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An open and far from shut case

With Sehwag and Jaffer struggling, opening remains a key area of concern for India, writes Kadambari Murali.

india Updated: Dec 24, 2006 01:48 IST

While there is an obvious question over the extent of Munaf Patel’s injury, one that was not answered by his tentative performance on the field on Saturday, the main issue for India before the second Test at Kingsmead beginning on Boxing Day is over (yet again!) the opening conundrum.

“You need openers (to fire) to win a Test,” chairman of selectors Dilip Vengsarkar said here on Saturday. “You are probably looking to score 300 runs in the first innings and the openers would be important for that.”

Wasim Jaffer’s tentative performance with the bat and eventual dismissal for 1 after a painful (to watch) 19 balls on Friday would not have helped his cause.

In eight outings on tour here (the tour game at Benoni, two ODIs, tour game at Potch and the two innings at the Wanderers Test), he has made a total of 30 runs, with a score of 10 being his highest. Still, it could be argued that the one-dayers are a different ball game and he has had only one actual longer version failure — at Wanderers, if you don’t count the four-day game at Potch. This is probably what could save his place in the playing XI.

“He has failed in one Test but we will have to sit and work it out,” remarked Vengsarkar, while Greg Chappell said that good players who were proven performers, were not “thrown away lightly”.

“Cricket history is littered with players who’ve come out of slumps and made big scores. It was only two or three Test matches ago that Wasim got a double ton for us. You’ve got to be very careful in writing people off.

Again, it’s an adjustment to come back into the group, let alone play. Jaffer played an ODI or two, Wanderers was his first game back as far as Tests were concerned from July in the West Indies. Best not be too hasty.”

But despite what Vengsarkar and Chappell said, the team management is apparently seriously thinking about bringing in Gautam Gambhir. Not just because Jaffer is getting out early, it is also because how he’s playing — unfortunately, he is looking extremely low on confidence and completely out of sorts. And more importantly, from a tactical point of view, southpaw Gambhir gives them that right-left option.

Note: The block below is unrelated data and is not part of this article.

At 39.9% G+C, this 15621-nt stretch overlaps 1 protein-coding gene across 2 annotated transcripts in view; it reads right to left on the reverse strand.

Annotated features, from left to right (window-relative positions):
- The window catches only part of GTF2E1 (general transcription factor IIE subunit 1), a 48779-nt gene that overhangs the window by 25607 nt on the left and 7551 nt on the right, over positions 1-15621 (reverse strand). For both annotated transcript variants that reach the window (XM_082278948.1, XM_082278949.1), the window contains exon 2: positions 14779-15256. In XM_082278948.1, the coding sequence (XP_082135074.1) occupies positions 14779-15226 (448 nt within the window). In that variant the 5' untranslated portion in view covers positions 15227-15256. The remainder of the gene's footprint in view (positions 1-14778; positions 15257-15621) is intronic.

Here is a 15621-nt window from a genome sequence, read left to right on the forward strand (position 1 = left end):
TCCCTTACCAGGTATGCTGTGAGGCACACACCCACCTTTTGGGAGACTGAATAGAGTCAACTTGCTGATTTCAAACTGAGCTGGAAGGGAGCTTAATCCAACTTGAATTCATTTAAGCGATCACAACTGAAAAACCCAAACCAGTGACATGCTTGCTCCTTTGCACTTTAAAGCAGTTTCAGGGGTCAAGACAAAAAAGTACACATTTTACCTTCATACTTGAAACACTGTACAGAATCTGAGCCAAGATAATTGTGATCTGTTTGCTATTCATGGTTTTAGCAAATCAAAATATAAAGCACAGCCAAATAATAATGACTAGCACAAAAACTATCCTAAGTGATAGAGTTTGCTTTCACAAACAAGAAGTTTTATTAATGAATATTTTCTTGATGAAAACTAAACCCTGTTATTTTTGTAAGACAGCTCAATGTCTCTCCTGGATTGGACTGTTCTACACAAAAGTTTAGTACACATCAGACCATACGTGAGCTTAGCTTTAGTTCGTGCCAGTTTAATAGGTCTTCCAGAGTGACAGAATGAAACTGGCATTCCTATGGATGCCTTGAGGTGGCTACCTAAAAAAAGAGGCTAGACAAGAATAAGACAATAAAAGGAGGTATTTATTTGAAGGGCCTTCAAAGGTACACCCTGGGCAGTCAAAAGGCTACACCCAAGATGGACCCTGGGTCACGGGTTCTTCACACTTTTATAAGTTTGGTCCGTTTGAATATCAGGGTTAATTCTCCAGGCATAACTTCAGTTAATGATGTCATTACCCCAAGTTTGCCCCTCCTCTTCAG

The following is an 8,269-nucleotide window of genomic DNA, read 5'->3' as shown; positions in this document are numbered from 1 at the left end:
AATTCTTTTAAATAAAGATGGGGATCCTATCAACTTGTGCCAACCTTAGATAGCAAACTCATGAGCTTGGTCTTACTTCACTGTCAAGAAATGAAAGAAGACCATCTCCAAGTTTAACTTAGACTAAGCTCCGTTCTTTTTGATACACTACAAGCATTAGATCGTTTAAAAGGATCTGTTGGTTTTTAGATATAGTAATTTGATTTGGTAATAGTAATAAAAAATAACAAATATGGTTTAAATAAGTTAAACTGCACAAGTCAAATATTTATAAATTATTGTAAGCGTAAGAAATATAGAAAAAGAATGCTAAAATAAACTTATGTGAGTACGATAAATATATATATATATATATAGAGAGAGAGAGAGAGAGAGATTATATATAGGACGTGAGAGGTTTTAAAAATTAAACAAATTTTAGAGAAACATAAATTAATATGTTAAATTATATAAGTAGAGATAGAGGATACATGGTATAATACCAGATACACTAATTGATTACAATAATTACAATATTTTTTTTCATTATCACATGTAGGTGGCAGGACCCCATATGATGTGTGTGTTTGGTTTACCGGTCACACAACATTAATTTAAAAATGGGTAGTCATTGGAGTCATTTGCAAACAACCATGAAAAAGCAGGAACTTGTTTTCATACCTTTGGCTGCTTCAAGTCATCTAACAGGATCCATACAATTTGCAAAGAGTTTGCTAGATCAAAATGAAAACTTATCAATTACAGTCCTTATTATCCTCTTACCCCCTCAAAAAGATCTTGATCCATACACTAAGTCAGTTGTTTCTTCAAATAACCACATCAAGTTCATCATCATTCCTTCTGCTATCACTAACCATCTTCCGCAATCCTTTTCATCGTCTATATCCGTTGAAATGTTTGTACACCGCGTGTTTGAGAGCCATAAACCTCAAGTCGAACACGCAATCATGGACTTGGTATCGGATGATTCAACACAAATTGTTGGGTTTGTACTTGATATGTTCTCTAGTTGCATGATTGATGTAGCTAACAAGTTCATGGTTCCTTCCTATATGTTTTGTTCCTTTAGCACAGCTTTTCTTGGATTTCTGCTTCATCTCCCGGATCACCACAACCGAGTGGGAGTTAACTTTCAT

The weakness of the South African attack is probably their lack of variety — all right-armers bowling at nearly the same pace — and it would help to break their rhythm.

Gambhir also probably helped his own cause with a composed 79 against the KwaZulu Natal Invitation XI before being called back. Even though the attack wasn’t anything much, he stood there while Jaffer didn’t, and while he stood, he gave glimpses of a tighter technique and having made changes in his generally flamboyant approach to the game.

Vengsarkar, asked if Gambhir could get a look in, said he could not comment on the playing XI right now, but added, “This game (against the KZN XI) is important and we will take note of performances here.”

Meanwhile, Chappell, asked whether India could have a change at the top with a makeshift opener, said it was unlikely. “I think in Test cricket, specialists are more likely to do the job for you. There will be the odd time where you can maybe use an experiment, for want of a better word, but as a basic belief, I think specialists would best work out.”

Asked if Dravid could move up, he said that while it was an option again, they “hadn’t got to that stage”. “I think if we make a change, we would more likely go with someone who is there as a specialist (Gambhir).”

And while we’re on the topic, in all the fuss over Jaffer’s sudden fall from grace, the continued failure of Sehwag might be glossed over. It might be argued here too that Sehwag does as Sehwag does and you just go with the flow. But there’s always a line and that’s within touching distance now.

“We’ve been through this situation before and most teams have gone through it,” Chappell had said after the first Test, admitting that there were concerns about the team and individuals within that team. “Viru wasn’t in great shape before we got to St Lucia, he did fine there. The extra bounce here might suit him.”

Perhaps it will. But if he doesn’t fire there too, he and India would be in a right royal soup.

First Published: Dec 24, 2006 01:14 IST